Programs

 

December 14th, 2017 at 1:30 pm

FRANK ALMOND, violin
WILLIAM WOLFRAM, piano

 

W.A. Mozart (1756 – 1791)

            Sonata in A Major, K. 526, for violin and keyboard

                   –     Molto allegro

                   –     Andante

                   –     Presto 

Frédéric Chopin (1810 – 1849)

            Scherzo in B Minor, Op. 20 

Amanda Maier-Röntgen (1853 – 1894)

            from Six Pieces for Piano and Violin

                   –    Allegro vivace

                   –    Allegretto con moto

                  –     Lento

                  –     Allegro ma non troppo 

INTERMISSION

César Franck (1822 – 1890)

           Sonata for Violin and Piano

                  –    Allegretto ben moderato

                  –    Allegro

                  –    Ben moderato: Recitativo – Fantasia

                  –    Allegretto poco mosso

PROGRAM NOTES 

–Rosemary Waller

Mozart: Sonata in A Major K. 526

In 1787 Mozart was enjoying the height of his popularity in Vienna.  His immensely successful Marriage of Figaro had appeared just a year earlier.  Sandwiched in between the composer’s ebullient serenade Eine kleine Nachtmusik (K. 525) and his most somber opera, Don Giovanni (K. 527), this sonata was written just three months after the death of his protective but difficult and controlling father, and reflects the emotional orientation of both masterworks.  Mozart actually delayed finishing Don Giovanni, ignoring rigorous deadlines, completing both the sonata and the serenade before the opera.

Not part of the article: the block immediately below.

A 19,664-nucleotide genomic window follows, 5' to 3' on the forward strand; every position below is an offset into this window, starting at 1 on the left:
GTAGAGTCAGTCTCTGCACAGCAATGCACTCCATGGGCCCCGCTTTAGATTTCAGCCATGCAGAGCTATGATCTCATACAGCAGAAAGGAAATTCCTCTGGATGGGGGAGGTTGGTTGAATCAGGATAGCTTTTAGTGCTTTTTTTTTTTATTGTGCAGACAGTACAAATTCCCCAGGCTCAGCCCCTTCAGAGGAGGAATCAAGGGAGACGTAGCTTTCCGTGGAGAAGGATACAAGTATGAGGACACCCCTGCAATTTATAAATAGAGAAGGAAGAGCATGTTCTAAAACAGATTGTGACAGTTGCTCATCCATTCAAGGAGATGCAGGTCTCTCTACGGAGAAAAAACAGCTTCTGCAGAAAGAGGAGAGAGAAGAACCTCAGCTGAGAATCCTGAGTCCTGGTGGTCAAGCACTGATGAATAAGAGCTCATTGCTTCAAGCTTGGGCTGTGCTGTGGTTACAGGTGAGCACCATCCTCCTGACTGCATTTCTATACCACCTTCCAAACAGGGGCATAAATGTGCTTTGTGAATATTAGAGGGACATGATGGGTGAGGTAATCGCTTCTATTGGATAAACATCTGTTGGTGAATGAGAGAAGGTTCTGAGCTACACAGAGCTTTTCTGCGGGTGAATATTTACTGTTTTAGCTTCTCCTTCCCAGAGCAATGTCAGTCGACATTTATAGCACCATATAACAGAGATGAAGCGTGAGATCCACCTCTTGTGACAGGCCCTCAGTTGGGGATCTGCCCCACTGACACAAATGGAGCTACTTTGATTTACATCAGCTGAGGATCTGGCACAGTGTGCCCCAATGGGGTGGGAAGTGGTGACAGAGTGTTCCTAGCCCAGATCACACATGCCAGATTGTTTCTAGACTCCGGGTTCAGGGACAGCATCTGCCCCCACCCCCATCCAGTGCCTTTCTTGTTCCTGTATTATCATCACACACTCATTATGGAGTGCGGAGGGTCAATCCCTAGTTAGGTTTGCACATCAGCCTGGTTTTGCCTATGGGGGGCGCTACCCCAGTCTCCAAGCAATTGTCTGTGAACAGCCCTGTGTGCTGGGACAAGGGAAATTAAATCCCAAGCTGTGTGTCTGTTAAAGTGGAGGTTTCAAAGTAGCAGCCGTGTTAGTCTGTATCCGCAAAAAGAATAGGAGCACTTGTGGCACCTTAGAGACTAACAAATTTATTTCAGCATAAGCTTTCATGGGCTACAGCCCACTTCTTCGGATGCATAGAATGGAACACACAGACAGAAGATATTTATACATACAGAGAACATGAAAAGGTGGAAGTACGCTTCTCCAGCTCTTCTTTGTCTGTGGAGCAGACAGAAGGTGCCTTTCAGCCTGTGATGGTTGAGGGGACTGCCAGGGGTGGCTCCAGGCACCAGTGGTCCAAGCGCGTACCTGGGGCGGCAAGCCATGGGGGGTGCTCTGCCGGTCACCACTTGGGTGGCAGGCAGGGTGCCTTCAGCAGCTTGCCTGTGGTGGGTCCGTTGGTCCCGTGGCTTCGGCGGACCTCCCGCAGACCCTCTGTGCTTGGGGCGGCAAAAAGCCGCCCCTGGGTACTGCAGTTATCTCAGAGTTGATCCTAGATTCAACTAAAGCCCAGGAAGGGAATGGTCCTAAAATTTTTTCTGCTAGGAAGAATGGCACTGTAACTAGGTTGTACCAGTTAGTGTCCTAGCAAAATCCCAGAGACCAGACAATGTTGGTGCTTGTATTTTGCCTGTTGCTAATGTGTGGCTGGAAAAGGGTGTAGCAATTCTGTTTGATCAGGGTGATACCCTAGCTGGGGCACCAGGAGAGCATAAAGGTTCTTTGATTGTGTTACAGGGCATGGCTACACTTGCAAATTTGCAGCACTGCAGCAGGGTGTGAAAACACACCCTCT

Mozart’s first sixteen sonatas for violin and keyboard were youthful works, more for the keyboard with violin accompaniment, sometimes indicated as “optional.”  After a 10-year hiatus, he began to write more equally for the two instruments, and with heightened technical requirements for both, developing the form in depth and complexity.  K. 526, his second-to-last of 36 violin/keyboard sonatas, finds Mozart in his glorious maturity.

The outer movements of K. 526 offer the sunny cheerfulness of Eine kleine Nachtmusik, while the middle movement is more akin to the dark drama of Don Giovanni.  Speaking of this movement, Mozart biographer Alfred Einstein wrote, “It attains an equilibrium of art and soul that is as if God the Father had brought all motion everywhere to a momentary halt, so that man might savor the bittersweetness of existence.” 

Chopin: Scherzo in B Minor, Op. 20

It was Beethoven who made familiar the term “scherzo” when he incorporated an updated version of the traditional “minuet” into his symphonies.  The word itself translates as “joke,” and in its musical version had previously implied some degree of playfulness and humor.  Chopin, in his four scherzos for solo piano, had a very different idea.  In three of these expanded, stand-alone works, there is little lightheartedness, and in Op. 20, the first of the four, there is much dramatic passion.  Robert Schumann’s reaction to this piece: “How is ‘gravity’ to clothe itself, if ‘jest’ goes about in dark veils?”

There was reason for Chopin’s dark mood.  He had left Warsaw in 1830, to return to Vienna for the second time.  His first visit had been quite successful, but this time the Polish insurrection against Russian oppression had begun very shortly after he arrived.  The Viennese were not welcoming, and Chopin went into a deep depression.  He considered his options: to return home, or proceed to another major European city, finally deciding on Paris in 1831.  Here he quickly achieved acclaim as one of the finest musicians in France, both as piano virtuoso and composer.